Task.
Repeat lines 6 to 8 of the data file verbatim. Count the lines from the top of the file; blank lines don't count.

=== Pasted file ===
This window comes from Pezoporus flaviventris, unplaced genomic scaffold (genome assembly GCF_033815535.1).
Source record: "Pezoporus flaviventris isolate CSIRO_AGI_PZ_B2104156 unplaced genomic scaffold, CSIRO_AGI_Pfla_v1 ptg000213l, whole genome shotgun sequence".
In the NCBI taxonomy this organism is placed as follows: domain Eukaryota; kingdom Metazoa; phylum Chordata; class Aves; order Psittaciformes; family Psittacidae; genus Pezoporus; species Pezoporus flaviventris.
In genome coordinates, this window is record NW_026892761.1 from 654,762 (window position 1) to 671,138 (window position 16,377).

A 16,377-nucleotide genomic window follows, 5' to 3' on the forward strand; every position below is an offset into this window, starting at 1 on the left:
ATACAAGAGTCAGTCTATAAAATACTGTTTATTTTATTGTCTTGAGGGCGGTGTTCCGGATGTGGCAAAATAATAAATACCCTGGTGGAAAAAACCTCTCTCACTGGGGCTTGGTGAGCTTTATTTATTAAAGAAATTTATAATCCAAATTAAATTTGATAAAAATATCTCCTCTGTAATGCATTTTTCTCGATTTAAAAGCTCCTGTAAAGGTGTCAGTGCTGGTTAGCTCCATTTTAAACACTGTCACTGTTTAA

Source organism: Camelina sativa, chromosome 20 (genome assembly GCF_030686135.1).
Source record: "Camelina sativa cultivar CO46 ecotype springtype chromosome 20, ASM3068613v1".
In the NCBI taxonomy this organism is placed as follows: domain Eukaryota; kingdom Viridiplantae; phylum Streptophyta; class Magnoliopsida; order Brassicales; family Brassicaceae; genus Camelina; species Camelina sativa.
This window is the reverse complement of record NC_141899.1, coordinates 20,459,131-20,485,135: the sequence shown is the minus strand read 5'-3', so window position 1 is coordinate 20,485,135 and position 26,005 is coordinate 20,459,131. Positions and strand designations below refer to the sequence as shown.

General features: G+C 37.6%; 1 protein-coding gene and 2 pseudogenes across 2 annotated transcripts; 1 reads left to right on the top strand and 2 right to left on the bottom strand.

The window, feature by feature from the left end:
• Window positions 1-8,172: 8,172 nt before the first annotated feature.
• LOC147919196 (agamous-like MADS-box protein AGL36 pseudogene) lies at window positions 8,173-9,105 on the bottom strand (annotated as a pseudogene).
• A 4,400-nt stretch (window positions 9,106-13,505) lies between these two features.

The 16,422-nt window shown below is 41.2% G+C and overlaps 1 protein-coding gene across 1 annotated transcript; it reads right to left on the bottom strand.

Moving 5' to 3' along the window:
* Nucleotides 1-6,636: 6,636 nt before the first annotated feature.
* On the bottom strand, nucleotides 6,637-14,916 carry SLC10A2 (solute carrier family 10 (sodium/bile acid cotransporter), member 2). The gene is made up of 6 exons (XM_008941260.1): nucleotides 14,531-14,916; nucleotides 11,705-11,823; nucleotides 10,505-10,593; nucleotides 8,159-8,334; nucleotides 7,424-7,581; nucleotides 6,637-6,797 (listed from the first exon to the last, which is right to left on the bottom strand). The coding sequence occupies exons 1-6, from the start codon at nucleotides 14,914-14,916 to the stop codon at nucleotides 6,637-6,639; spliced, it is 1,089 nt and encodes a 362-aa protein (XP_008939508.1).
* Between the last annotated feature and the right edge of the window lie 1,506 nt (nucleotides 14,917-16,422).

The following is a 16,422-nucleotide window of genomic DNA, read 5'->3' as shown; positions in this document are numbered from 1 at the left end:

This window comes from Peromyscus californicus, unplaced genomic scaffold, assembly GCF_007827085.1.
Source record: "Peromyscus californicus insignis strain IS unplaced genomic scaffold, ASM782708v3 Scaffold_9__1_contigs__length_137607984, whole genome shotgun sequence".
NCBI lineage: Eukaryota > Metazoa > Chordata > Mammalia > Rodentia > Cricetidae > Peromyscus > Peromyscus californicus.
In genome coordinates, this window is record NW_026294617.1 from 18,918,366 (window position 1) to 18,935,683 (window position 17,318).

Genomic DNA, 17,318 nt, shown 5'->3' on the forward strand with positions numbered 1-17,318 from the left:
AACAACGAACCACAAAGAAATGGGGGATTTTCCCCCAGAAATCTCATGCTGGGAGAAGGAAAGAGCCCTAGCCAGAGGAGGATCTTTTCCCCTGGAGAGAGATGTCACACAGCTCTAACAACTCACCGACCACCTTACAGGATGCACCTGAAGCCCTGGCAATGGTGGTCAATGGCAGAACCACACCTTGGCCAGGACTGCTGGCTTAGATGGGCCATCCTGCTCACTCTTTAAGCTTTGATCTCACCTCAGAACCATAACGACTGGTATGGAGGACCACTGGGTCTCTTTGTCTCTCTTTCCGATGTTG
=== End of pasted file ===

ATACAAGAGTCAGTCTATAAAATACTGTTTATTTTATTGTCTTGAGGGCGGTGTTCCGGATGTGGCAAAATAATAAATACCCTGGTGGAAAAAACCTCTCTCACTGGGGCTTGGTGAGCTTTATTTATTAAAGAAATTTATAATCCAAATTAAATTTGATAAAAATATCTCCTCTGTAATGCATTTTTCTCGATTTAAAAGCTCCTGTAAAGGTGTCAGTGCTGGTTAGCTCCATTTTAAACACTGTCACTGTTTAA

Source organism: Camelina sativa, chromosome 20 (genome assembly GCF_030686135.1).
Source record: "Camelina sativa cultivar CO46 ecotype springtype chromosome 20, ASM3068613v1".